HDQRS. FIRST Brigadier, SECOND DIV., 14TH ARMY CORPS, In the Field, August 20, 1864.
Captain T. W. MORRISON,
Asst. Adjt. General, Second Div., Fourteenth Army Corps:
CAPTAIN: I have the honor to report that in compliance with orders from division headquarters, my command moved early this morning to the right and in rear of trenches lately occupied by Second Division, Twenty-third Army Corps. About 8.30 a. m. I received orders to make a reconnaissance with my own and the Third Brigade toward Red Oak Station, on Atlanta and West Point Railroad. When within two miles and a half of the station, on the Newman road, the First Brigade was left to cover certain roads leading in the direction of East Point, while the Third Brigade moved toward Red Oak, striking the Atlanta and West Point Railroad half a mile east of that station, cutting the telegraph wire and tearing up portion of the railroad track. From here the troops moved by the most direct route back to camp. The heavy rains made the creeks almost impassable, and some delay occurred in crossing Camp Creek on my return. The troops met with no resistance until reaching the railroad, where I found a small force of the enemy’s cavalry. Distance marched during the day, full twenty miles. Prisoners captured by both brigades, some 12 or 14. Full reports have not received. Casualties, none.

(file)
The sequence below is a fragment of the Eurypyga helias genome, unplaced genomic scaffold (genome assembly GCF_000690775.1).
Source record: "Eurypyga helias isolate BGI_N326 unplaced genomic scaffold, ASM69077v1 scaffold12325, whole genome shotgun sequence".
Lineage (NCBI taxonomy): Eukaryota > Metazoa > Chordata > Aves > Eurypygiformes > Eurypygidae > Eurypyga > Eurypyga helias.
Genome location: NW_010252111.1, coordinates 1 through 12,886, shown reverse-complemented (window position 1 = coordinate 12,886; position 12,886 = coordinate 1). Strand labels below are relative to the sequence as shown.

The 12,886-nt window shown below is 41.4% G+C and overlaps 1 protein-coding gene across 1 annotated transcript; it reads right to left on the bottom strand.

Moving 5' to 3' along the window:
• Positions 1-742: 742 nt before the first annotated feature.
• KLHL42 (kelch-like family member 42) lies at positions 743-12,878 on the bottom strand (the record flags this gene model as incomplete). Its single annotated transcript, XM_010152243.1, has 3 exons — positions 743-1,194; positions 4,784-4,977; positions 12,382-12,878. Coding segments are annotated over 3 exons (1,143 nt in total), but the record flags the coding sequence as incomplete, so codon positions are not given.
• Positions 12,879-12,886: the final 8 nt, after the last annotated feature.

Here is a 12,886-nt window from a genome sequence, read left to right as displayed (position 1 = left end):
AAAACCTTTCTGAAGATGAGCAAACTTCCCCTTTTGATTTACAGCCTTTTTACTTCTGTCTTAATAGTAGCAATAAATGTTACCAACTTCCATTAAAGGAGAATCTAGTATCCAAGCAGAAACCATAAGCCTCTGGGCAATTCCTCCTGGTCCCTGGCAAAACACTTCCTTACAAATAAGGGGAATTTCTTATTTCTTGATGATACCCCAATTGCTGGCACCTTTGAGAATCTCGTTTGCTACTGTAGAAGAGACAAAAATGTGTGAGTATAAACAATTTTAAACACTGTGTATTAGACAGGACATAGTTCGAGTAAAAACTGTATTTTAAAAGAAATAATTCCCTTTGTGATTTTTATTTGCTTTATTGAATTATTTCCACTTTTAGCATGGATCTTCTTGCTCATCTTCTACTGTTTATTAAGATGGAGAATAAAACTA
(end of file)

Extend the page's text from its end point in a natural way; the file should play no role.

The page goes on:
Very respectfully, your obedient servant,
Brigadier General W. D. WHIPPLE,
Chief of Staff, Department of the Cumberland:
GENERAL: I have the honor to report the return of the brigade sent to Decatur. Little information was gained. The pickets, &c., were driven in yesterday and this morning, but the rebels could not be persuaded to follow us back and fight. The roads were patrolled beyond Decatur several miles. The impression is that Wheeler has left considerable of his force in and about Lawrenceville, and that the railroad at Covington is about being repaired. An Irishman just from there says the timbers for the bridge over the Ulcofauhachee are on the ground and the bridge about being rebuilt. The brigade camped near Decatur last night and returned this afternoon.
Very respectfully, your obedient servant,
Brigadier General Kenner Garrard,
Brigadier-General, Commanding Division.

Brigadier-General ELLIOTT,
Chief of Cavalry, Department of the Cumberland:
GENERAL: I have the honor to report that Lieutenant-Colonel Klein, commanding Firs Brigade, Third Cavalry Division, has just returned to this place with his command. Lieutenant-Colonel Klein was detachment from Brigadier-General Kilpatrick’s command on the night of the 18th instant with about 300 men, and proceeding toward the Atlanta and Macon Railroad he stuck that road at Fayette at noon of the 19th instant. At this place he destroyed one-quarter of a mile of track and captured a train 8 cars, which he destroyed, together with the locomotive. Another train arriving from the north with an infantry force, and being also attacked by cavalry, he was compelled to leave the railroad. Being unable to rejoin General Kilpatrick, in the direction of Atlanta, he returned to this place with the loss of 2 men.
I have the honor to be, general, very respectfully, your obedient servant,
Lieutenant Colonel Fifth Iowa Cav. Commanding Detachment Third Cav. Div.